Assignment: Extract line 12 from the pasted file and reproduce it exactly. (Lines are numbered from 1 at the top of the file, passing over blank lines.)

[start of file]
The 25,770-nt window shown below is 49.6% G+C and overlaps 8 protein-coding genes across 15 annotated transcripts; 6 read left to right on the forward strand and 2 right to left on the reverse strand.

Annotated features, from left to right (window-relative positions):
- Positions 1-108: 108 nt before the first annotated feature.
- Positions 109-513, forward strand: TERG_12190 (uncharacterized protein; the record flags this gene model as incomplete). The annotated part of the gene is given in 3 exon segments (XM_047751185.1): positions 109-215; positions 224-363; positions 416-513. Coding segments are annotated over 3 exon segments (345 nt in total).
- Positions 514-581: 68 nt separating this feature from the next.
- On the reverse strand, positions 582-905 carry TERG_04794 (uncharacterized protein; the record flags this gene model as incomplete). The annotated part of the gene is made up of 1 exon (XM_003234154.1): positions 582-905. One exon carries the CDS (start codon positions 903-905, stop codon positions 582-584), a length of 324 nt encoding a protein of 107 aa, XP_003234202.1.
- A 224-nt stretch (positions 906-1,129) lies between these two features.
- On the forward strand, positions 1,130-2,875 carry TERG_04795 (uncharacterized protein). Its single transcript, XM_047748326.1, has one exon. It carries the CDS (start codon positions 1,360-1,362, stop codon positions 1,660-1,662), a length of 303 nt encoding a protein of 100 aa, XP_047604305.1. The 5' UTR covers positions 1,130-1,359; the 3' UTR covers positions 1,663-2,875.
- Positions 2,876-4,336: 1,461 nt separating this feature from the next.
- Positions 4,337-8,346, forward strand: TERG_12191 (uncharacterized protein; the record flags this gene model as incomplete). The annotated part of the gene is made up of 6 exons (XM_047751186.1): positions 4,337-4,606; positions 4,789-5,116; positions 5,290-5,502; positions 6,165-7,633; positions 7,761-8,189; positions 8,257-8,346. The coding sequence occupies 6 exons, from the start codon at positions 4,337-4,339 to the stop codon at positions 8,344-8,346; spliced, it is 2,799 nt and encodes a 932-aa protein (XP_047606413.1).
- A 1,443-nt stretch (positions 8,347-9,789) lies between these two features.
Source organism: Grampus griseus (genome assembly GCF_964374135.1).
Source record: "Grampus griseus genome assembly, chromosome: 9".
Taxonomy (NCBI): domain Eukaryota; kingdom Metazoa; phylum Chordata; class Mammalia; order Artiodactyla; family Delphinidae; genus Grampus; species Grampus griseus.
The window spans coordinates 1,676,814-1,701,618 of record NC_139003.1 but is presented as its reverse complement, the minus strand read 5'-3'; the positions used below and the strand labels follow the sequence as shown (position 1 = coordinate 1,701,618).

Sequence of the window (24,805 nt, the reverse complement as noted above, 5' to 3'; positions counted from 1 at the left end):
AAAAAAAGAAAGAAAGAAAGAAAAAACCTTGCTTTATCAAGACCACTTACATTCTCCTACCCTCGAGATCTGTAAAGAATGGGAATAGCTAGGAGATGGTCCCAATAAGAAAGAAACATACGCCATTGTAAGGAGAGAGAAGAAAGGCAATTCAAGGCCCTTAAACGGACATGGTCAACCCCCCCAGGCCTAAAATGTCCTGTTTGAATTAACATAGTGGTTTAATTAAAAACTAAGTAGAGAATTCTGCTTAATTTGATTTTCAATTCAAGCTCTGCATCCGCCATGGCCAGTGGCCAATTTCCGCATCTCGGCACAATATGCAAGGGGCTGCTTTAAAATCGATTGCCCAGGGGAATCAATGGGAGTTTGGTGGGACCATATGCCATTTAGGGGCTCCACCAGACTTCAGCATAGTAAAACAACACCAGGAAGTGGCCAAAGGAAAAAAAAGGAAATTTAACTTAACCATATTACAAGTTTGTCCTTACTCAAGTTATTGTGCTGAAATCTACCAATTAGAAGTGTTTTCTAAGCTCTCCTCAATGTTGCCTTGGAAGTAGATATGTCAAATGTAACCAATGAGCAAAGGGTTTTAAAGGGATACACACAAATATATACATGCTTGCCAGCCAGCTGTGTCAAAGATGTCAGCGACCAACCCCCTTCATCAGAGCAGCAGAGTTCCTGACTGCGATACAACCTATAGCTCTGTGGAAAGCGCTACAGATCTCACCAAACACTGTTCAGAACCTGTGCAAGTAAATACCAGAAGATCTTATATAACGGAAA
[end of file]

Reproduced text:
Source organism: Grampus griseus (genome assembly GCF_964374135.1).